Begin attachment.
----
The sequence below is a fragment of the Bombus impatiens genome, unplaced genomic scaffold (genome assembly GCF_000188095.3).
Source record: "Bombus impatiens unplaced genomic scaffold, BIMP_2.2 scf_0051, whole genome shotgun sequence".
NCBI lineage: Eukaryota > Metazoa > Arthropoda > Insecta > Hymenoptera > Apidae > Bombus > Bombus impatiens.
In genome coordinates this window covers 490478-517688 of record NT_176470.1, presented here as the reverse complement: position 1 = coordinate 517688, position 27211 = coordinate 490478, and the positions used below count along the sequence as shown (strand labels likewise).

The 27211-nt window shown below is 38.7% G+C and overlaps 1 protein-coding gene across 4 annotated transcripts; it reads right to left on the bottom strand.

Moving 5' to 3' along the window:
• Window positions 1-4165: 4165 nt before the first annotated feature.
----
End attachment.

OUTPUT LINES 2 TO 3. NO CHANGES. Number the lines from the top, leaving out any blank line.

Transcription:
Source record: "Bombus impatiens unplaced genomic scaffold, BIMP_2.2 scf_0051, whole genome shotgun sequence".
NCBI lineage: Eukaryota > Metazoa > Arthropoda > Insecta > Hymenoptera > Apidae > Bombus > Bombus impatiens.